• of course Christopher Hitchens knew that all along, he’s disgustingly vile 

  • AxeGrrl

    I never fail to be gobsmacked by the presumptuous arrogance of Christians like Billy Graham who seem to be under the strange impression that they ‘own’ the institution……or at least are the arbiters of marriage…..

    It would be one thing if they felt/expressed this sense of entitlement and ownership over religious marriage, but no, that’s not enough, they’re arrogant enough to attempt the same with civil/non-religious marriage.

    Hopefully, they’ll get a smack in the face with reality when Prop 8 gets ruled unconstitutional.  Hopefully.

  • Lisakaus

    It must be wonderful to have a personal relationship with God, where He ordains you to be judgmental against other human beings…I do not believe God would allow a bigot or an anti-Semite thru the pearly gates…(especially someone who cashed in his whole life professing the Word of Jesus). you sir Billy Graham are an imposter.

  • DG

    Nope, just wondering on what moral grounds folks would be told they can’t be allowed to marry.  And just because we think this or that now, well, look at the comments below.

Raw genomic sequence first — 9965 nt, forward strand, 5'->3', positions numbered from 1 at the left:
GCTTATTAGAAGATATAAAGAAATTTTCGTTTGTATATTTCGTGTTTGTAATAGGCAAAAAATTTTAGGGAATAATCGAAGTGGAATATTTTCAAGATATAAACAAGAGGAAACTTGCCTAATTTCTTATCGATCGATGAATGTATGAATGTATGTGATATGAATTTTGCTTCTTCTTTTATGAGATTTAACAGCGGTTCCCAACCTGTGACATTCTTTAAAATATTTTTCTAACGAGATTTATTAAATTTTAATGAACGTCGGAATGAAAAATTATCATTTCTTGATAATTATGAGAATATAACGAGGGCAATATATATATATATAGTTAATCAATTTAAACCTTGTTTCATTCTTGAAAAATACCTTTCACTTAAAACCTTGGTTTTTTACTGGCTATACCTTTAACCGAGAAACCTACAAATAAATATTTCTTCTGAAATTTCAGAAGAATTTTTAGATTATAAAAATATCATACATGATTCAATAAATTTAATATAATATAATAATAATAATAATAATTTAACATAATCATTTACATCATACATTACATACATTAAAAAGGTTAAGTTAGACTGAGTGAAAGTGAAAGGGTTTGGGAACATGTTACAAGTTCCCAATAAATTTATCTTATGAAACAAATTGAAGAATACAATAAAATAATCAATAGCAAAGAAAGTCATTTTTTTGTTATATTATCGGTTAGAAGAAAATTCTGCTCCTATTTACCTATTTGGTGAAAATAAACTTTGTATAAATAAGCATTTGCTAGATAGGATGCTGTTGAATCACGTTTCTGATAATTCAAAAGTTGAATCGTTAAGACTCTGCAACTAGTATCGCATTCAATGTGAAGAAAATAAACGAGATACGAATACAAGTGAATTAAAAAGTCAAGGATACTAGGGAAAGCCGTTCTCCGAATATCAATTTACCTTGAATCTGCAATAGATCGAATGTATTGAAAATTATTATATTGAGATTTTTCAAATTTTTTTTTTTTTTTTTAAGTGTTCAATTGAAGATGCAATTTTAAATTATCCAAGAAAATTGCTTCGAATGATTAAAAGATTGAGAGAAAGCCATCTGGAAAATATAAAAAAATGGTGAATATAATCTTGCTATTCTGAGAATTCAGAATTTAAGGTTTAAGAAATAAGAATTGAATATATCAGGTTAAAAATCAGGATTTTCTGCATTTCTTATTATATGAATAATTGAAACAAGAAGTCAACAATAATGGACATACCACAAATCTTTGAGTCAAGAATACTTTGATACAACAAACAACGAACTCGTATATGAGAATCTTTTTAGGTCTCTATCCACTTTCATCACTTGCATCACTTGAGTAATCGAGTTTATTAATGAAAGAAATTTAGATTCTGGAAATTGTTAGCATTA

• DG

    It’s hardly paranoia and fear mongering when you have people on this very comments section arguing for it.  If everyone in one voice was shouting me down as absurd, then maybe. But it’s hard to use that argument here (and I”ve see the same things argued for on other similar blogs). 

  • DG

    You say it’s stupid to draw that conclusion, but up above are individuals who are doing just that. 

  • Patterrssonn

    It’s simple the attack on gay marriage is part of the war on gays. It comes from bigotry, is motivated by bigotry, it is informed by bigotry. There is no reason outside of bigotry to oppose same sex marriage. Just as there was no reason outside of bigotry to oppose ‘mixed race’ marriage.

    So DG what other forms of marriage objected to on grounds of pure bogotry are you referring to?